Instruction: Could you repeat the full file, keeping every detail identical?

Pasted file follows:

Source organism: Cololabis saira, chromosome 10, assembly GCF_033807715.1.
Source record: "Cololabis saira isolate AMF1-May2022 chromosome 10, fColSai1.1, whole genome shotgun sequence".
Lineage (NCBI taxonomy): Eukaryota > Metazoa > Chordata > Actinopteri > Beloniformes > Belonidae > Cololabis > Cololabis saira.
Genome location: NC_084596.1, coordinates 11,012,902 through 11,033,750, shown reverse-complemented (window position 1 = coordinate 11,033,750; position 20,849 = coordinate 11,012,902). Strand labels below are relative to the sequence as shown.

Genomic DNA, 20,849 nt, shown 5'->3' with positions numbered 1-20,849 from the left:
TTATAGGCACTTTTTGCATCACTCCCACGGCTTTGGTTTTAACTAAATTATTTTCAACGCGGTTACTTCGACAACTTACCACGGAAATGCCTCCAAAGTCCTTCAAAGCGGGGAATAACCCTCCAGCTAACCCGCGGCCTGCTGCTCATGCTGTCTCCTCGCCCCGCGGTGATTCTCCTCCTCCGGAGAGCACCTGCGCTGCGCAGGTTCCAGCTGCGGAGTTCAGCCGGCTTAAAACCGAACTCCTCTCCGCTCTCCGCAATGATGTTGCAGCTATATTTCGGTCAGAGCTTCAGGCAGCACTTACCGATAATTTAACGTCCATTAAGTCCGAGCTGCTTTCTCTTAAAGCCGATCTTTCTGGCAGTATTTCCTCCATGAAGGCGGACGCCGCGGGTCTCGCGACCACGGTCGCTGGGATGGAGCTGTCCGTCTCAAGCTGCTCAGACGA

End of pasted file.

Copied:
Source organism: Cololabis saira, chromosome 10, assembly GCF_033807715.1.
Source record: "Cololabis saira isolate AMF1-May2022 chromosome 10, fColSai1.1, whole genome shotgun sequence".
Lineage (NCBI taxonomy): Eukaryota > Metazoa > Chordata > Actinopteri > Beloniformes > Belonidae > Cololabis > Cololabis saira.
Genome location: NC_084596.1, coordinates 11,012,902 through 11,033,750, shown reverse-complemented (window position 1 = coordinate 11,033,750; position 20,849 = coordinate 11,012,902). Strand labels below are relative to the sequence as shown.

Genomic DNA, 20,849 nt, shown 5'->3' with positions numbered 1-20,849 from the left:
TTATAGGCACTTTTTGCATCACTCCCACGGCTTTGGTTTTAACTAAATTATTTTCAACGCGGTTACTTCGACAACTTACCACGGAAATGCCTCCAAAGTCCTTCAAAGCGGGGAATAACCCTCCAGCTAACCCGCGGCCTGCTGCTCATGCTGTCTCCTCGCCCCGCGGTGATTCTCCTCCTCCGGAGAGCACCTGCGCTGCGCAGGTTCCAGCTGCGGAGTTCAGCCGGCTTAAAACCGAACTCCTCTCCGCTCTCCGCAATGATGTTGCAGCTATATTTCGGTCAGAGCTTCAGGCAGCACTTACCGATAATTTAACGTCCATTAAGTCCGAGCTGCTTTCTCTTAAAGCCGATCTTTCTGGCAGTATTTCCTCCATGAAGGCGGACGCCGCGGGTCTCGCGACCACGGTCGCTGGGATGGAGCTGTCCGTCTCAAGCTGCTCAGACGA